3. Looks like a great tent. It’s probably the price that keeps folks away. I know it’s too high for my budget.?

    • I don’t think that’s helping, but there are a lot of trekkers with more expensive tents than the 2Lite, including Durston X-Mid Pros and the various ZPacks tents around, and I haven’t been able to find anyone with a 2Lite. There are also a lot of similar tents from Big Agnes, MSR, and Nemo and a few other bigger companies at similar prices, but most are heavier for the space and don’t have as usable IMO vestibule designs.

      I think the inner first pitch has more to do with it. That’s a showstopper for a lot of people, and probably most of the all-weather trekkers.

  4. Looks a lot like the Sierra Designs Clip Flashlight but with an extra door and a lot less weight. What’s not to like? I have a Tarptent 1-man tent, but if I ever look to replace my ancient REI Night Lite this would be a top contender.

    • Keen observation, PStuart! The Clip Flashlight was part of the inspiration for the 2Lite, and the guy who designed it is one of our board members and had a lot of input in the design process.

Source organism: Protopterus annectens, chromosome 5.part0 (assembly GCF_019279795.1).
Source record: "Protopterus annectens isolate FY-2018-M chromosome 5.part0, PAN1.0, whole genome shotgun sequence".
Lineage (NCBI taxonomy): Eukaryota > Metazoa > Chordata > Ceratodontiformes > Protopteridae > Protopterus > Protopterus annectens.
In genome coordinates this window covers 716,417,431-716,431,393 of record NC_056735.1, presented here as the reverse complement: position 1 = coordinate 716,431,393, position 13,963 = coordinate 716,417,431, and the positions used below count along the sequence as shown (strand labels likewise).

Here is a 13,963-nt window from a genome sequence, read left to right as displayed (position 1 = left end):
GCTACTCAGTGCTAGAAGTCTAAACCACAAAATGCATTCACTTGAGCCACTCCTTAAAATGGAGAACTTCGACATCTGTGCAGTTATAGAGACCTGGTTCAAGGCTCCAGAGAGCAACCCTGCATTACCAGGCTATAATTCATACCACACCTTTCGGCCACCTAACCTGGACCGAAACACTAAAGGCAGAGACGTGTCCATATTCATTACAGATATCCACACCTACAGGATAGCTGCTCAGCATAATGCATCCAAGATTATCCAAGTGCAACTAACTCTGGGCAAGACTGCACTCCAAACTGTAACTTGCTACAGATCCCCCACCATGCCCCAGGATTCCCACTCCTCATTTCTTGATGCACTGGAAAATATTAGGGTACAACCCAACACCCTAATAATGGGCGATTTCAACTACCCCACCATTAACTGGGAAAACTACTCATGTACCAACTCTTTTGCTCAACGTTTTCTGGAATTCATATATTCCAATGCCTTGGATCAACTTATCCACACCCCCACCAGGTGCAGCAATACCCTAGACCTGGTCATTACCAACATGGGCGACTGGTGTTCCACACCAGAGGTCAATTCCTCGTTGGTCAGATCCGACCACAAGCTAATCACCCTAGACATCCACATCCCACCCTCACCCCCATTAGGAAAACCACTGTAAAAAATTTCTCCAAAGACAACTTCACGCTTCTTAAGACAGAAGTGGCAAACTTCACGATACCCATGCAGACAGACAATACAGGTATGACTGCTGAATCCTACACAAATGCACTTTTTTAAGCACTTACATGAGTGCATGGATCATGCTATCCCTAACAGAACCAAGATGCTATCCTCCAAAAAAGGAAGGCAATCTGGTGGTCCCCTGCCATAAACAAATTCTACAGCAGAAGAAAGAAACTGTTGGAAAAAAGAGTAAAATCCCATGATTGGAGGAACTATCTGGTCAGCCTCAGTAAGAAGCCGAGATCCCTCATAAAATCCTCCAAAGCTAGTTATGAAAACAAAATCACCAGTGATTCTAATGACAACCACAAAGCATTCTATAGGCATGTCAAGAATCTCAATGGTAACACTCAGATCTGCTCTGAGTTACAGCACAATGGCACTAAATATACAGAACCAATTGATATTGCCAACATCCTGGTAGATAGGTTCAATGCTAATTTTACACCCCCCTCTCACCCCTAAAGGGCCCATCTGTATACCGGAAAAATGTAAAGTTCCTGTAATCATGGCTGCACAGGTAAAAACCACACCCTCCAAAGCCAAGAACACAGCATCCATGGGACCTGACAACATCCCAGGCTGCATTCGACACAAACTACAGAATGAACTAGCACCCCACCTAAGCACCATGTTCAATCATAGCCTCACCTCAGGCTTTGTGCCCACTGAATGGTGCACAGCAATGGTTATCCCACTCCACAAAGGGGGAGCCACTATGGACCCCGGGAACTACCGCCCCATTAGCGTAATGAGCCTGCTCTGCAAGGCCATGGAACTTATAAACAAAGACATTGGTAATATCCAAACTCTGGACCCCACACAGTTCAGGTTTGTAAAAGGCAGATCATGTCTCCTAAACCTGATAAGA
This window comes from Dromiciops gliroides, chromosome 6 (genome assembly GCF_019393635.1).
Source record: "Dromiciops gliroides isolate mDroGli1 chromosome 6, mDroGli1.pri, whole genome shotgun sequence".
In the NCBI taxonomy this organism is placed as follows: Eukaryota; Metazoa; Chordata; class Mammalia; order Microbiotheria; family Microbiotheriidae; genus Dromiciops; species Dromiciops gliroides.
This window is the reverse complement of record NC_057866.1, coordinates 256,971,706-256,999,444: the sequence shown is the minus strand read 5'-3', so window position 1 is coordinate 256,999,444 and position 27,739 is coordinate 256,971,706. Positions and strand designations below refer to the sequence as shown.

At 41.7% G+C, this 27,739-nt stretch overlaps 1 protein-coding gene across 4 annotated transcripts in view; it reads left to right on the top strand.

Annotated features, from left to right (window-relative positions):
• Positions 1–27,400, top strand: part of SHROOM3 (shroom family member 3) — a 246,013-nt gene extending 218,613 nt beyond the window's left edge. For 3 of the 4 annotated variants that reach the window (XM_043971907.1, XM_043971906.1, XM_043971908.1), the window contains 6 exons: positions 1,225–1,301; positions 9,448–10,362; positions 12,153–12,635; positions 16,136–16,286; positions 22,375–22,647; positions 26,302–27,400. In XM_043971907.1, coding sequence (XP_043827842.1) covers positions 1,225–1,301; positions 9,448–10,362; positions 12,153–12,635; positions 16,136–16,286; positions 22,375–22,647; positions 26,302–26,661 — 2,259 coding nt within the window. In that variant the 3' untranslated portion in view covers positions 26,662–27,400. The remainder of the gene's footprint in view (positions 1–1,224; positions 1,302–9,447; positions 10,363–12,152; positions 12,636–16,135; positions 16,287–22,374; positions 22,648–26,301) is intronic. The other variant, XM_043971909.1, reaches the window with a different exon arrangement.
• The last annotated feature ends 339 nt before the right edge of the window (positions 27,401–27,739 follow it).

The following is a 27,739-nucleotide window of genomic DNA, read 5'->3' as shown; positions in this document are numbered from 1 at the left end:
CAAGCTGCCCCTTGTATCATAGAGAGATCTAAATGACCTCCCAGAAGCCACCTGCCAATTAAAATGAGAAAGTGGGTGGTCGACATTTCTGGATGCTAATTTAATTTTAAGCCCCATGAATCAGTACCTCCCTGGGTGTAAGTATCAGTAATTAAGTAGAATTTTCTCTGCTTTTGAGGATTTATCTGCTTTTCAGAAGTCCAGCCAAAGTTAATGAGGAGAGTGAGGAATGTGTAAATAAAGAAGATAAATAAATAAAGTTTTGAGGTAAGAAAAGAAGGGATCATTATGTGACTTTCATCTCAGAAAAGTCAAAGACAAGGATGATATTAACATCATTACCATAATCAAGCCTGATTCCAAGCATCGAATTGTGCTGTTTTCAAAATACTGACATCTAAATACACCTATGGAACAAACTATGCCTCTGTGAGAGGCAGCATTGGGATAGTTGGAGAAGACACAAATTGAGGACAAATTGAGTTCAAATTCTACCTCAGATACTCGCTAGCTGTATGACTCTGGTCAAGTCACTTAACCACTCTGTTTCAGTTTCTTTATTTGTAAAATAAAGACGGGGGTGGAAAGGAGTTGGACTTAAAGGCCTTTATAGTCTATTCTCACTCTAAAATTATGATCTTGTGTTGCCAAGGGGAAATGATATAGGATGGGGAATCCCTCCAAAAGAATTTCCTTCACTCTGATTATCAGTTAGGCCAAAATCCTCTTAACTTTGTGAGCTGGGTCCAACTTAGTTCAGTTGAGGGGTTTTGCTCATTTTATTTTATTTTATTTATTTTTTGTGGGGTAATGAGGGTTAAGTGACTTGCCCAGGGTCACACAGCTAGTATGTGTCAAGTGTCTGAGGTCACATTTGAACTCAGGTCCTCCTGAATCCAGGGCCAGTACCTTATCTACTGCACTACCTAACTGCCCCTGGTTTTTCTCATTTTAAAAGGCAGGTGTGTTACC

5. Geez,,,never even heard of this company before. This tent reminds me of the Eureka Spitfire 2 without the pointed ends and a whole lot lighter. And now that we have your attention Slingfin, is there any chance of a 1 man model in the future ? I like it.

    • They’re known for their super strong tents for Everest expeditions. I’m pretty sure one of the founders was a co-founder at Mountain Hardwear.

    • We don’t currently make any 1-person tents. Since 1-person tents sacrifice a significant amount of space for only a marginal decrease in weight and price, we haven’t found them to be a good fit for our product line yet. However, we’re currently developing a 2-person shaped tarp that weighs about 8oz! If you’re looking to go as light as humanly possible, that’s the direction we’d recommend going. Or you can use a 2Lite for one person and live like a king!

      And yes, Philip, one of our founders was a co-founder at Mountain Hardwear. He’s responsible for many of their classic tent designs, including their classic mountaineering tents, the Trango and the EV.

      • Thx for the comeback. Yea, to save weight I’m normally a tarp guy so I’d be interested in what you got. But when the mozzies are out, there is no choice but a tent. 2 man tents are a lot nicer, but when you’re over 60, and it’s high mileage or high altitude , then every ounce counts. This UL revolution came along just in time.